Watch this 9 Min video about Bipolar Disorder and Bipolar Depression Treatment
Bipolar Disorder and Bipolar Depression Treatment with TMS
I’m going to talk about treating depression and bipolar disorder. I’m Robert McMullen. I’m a psychiatrist in New York, practicing 36 years. I went to Georgetown Medical School and I went to residency at Columbia Presbyterian. Over those years, I concentrated on treating people with medication for various psychiatrist illnesses, panic attacks, depression, manic depression, schizophrenia, the whole gambit.
Five and a half years ago, we added a new modality in the office and that’s TMS, transcranial magnetic stimulation. It means exactly what it says. It pulses goes on and off and those magnetic field easily goes through the skull and that changes the electrical activity underneath the coil. We can either excite or inhibit under the area, and in different places. The response rate has been extremely high in depression where we have regular unipolar depression where people have been treatment- resistant and have not done well on medicine for many years. We have about 50% of people come all the way to normal and then they stay there a long time and when they relapse they don’t need another 30 treatments just five or six. Now the hardest thing to treat is often bipolar depression.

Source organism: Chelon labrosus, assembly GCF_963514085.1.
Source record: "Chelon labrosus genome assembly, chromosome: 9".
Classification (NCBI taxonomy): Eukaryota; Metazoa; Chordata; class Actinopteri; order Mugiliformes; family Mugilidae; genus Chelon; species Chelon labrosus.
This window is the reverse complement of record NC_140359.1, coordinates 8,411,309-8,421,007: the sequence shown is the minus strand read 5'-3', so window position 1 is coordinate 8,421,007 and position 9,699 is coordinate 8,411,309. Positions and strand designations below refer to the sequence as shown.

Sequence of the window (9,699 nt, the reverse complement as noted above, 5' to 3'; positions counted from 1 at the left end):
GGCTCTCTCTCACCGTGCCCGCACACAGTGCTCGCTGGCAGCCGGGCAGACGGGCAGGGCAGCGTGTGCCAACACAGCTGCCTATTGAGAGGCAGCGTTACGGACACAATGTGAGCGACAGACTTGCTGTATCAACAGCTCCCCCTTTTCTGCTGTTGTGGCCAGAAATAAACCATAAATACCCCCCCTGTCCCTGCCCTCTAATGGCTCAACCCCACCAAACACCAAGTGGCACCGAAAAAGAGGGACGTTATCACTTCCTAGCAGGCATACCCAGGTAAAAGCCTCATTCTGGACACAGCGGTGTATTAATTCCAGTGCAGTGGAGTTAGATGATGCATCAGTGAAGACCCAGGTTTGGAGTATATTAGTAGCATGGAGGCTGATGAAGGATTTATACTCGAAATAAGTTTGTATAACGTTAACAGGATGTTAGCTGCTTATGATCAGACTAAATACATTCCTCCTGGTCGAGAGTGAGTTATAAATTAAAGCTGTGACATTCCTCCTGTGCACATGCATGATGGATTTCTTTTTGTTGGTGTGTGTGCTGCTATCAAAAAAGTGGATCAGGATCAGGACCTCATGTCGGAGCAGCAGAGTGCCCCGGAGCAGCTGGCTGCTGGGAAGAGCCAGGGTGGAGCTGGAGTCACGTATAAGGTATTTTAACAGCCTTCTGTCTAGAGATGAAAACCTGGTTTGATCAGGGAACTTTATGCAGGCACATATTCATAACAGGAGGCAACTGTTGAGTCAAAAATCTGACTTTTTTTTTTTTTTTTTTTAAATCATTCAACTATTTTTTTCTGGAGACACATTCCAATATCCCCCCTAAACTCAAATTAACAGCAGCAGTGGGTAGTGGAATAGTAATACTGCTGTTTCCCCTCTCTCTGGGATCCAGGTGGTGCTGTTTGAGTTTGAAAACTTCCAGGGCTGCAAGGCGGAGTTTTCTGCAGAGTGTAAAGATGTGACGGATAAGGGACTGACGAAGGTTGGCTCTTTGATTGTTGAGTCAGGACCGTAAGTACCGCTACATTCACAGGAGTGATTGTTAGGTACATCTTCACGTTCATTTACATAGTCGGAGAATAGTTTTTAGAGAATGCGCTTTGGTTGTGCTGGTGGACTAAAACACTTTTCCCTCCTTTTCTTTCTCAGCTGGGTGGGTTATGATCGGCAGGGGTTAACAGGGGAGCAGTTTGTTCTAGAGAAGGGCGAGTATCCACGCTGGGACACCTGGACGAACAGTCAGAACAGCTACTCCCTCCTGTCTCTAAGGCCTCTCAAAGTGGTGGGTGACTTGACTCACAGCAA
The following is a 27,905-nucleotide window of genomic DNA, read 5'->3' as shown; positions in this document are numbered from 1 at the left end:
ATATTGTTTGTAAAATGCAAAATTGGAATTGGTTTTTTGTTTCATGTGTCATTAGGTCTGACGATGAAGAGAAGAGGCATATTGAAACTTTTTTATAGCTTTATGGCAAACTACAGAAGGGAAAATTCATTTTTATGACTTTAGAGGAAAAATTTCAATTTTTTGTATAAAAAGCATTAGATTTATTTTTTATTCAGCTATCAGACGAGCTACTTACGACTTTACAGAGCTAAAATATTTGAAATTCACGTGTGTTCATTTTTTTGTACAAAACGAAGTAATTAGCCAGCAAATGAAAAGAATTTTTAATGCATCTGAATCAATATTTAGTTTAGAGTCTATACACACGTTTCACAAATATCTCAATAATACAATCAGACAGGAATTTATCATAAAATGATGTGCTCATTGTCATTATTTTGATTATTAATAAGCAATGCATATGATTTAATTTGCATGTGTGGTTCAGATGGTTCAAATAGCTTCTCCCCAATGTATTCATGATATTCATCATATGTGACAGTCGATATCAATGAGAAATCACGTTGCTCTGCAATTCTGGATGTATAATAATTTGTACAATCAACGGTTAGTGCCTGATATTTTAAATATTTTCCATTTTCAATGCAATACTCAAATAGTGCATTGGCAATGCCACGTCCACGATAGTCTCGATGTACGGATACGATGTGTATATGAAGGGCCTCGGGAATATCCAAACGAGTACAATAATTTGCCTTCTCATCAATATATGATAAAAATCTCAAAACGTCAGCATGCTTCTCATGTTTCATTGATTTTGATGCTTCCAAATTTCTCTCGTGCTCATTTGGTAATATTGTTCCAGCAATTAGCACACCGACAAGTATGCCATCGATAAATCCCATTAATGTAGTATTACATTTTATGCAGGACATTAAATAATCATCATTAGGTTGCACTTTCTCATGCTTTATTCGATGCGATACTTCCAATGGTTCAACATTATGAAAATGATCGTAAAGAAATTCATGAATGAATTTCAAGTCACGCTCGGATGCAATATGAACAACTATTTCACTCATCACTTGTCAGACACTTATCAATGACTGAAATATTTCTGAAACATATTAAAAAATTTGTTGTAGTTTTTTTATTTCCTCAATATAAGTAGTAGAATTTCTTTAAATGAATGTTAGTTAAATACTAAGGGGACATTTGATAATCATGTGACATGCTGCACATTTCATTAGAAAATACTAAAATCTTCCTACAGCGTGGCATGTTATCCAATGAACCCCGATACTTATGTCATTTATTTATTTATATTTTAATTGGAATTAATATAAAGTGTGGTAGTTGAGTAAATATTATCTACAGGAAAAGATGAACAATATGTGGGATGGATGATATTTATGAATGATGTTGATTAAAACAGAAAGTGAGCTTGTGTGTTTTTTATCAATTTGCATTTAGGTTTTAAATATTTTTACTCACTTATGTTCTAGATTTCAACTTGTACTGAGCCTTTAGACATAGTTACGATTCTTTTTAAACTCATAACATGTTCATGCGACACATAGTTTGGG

We are often really stuck with that because if somebody is bipolar, you can either be bipolar one where they have manias or they can be mild bipolars, bipolar two, where they can have mild highs. But in either case, sometimes it’s almost impossible to use a standard anti-depressant because it just fires things up. It’s stimulating them too much, it’s like putting gas on a fire and you may do better for a month when you add in Prozac or Zoloft or some anti-depressant but then a couple of months later they’re back down in the depression.